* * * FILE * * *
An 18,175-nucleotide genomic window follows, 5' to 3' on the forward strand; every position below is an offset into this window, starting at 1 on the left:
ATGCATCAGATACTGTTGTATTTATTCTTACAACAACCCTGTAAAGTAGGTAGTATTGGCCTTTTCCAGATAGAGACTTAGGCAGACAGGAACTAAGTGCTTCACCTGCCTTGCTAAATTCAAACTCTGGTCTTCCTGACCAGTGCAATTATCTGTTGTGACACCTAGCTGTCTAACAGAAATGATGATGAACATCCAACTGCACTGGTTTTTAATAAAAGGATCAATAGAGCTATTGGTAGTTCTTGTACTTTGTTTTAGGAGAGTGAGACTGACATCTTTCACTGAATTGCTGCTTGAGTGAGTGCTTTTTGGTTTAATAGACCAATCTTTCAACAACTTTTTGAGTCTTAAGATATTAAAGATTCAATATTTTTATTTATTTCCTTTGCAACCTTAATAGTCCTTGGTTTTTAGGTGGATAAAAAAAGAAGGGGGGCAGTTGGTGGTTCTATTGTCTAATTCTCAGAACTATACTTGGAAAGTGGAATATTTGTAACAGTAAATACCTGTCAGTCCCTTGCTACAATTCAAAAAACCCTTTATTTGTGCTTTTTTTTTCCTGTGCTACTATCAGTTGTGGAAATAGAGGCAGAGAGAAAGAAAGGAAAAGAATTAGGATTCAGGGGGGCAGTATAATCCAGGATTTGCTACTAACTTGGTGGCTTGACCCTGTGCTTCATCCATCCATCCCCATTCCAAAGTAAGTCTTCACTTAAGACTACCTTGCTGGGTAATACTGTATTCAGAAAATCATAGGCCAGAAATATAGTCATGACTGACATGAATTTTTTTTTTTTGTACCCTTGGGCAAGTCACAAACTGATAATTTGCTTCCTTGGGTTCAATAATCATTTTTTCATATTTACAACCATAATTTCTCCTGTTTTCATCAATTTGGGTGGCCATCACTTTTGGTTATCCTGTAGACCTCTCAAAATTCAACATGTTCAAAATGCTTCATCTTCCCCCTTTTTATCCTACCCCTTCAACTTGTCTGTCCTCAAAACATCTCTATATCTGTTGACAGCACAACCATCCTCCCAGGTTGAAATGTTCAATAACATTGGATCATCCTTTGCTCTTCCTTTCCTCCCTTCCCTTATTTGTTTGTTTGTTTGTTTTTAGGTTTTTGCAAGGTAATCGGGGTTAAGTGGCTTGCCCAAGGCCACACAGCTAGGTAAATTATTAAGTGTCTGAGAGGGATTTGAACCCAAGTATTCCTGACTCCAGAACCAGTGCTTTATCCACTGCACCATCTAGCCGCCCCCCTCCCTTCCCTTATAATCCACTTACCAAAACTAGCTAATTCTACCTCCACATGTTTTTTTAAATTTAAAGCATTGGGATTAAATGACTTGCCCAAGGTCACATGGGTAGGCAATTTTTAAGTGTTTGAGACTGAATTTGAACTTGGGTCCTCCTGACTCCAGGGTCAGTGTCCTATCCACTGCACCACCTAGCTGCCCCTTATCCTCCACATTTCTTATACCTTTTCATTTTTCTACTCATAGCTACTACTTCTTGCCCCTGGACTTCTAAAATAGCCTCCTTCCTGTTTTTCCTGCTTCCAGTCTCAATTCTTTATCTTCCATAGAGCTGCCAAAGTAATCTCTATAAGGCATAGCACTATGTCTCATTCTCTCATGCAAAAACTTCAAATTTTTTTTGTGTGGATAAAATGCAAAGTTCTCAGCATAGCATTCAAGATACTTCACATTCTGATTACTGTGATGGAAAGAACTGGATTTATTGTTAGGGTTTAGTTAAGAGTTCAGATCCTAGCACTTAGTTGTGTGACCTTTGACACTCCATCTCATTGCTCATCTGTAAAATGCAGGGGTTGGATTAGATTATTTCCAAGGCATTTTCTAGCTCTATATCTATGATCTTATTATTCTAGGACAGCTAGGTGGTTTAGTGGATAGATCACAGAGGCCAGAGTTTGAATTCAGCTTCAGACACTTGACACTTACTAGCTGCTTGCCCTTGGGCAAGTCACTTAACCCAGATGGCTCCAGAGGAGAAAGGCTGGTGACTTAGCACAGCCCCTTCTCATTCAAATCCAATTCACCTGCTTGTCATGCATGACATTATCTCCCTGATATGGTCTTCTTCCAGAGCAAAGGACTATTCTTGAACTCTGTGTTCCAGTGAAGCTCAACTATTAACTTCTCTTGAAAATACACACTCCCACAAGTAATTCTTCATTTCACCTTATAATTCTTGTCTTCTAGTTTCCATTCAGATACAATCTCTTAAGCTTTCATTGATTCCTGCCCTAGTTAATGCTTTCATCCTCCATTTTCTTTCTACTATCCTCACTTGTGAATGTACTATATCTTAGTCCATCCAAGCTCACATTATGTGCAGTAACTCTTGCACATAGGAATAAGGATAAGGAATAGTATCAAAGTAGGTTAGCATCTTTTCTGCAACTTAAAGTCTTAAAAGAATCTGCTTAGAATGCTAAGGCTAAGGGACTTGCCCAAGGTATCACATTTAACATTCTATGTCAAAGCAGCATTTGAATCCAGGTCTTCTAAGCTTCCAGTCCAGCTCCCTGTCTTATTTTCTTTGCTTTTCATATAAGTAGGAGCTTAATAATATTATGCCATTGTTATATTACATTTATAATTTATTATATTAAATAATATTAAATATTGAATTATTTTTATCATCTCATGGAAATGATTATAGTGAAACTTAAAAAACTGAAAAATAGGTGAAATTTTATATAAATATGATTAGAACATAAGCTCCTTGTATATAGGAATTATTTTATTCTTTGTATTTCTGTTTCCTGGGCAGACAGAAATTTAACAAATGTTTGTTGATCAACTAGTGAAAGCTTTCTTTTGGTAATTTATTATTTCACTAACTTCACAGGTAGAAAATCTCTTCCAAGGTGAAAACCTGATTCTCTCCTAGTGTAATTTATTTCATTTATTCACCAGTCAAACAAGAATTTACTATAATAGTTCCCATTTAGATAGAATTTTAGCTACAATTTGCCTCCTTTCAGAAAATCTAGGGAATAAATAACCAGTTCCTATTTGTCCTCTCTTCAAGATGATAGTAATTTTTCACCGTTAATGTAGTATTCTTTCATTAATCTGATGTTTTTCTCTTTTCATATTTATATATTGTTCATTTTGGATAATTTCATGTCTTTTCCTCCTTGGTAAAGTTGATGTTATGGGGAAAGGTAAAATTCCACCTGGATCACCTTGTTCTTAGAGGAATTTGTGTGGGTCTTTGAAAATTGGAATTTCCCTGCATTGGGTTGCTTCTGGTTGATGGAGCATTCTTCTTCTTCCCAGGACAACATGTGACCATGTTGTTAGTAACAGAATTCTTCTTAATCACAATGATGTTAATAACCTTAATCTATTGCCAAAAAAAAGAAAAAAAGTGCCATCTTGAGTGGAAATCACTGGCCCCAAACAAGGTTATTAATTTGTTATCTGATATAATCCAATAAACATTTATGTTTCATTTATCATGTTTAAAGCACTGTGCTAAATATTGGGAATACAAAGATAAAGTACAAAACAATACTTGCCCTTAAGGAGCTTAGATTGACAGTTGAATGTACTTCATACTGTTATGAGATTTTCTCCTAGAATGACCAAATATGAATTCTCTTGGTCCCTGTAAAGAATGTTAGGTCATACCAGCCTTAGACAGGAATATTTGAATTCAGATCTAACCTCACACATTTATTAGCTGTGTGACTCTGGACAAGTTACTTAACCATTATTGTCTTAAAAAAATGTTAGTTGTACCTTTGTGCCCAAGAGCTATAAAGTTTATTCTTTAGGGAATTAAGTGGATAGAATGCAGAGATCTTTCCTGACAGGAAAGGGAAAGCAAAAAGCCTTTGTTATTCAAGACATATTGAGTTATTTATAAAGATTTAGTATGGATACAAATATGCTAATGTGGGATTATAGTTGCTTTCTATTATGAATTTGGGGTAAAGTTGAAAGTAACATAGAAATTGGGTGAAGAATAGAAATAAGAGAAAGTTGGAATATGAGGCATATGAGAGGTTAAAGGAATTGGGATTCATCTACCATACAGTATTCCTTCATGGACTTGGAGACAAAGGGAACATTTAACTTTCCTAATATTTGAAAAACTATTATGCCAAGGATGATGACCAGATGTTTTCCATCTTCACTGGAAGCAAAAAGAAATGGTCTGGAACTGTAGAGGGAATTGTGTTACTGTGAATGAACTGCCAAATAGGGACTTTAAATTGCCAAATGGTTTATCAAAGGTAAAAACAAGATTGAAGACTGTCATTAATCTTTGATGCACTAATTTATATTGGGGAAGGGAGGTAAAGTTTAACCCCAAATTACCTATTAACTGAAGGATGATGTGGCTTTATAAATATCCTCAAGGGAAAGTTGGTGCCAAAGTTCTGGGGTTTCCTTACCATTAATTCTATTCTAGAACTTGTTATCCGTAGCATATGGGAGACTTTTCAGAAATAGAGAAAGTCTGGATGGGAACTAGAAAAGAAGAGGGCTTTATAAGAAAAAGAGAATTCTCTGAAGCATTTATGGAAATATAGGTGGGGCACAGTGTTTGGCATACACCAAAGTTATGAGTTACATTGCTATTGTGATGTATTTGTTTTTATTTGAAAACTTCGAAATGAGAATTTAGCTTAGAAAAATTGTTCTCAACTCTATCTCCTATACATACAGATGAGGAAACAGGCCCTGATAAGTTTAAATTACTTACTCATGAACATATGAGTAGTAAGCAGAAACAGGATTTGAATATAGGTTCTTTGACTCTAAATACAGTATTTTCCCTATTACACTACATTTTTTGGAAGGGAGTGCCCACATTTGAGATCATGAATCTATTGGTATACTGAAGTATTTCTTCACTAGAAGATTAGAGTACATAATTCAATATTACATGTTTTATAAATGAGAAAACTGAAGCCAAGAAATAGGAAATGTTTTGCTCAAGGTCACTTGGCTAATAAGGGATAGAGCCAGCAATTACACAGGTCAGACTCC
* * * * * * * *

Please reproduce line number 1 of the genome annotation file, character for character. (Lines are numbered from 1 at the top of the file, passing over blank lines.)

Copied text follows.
An 18,175-nucleotide genomic window follows, 5' to 3' on the forward strand; every position below is an offset into this window, starting at 1 on the left: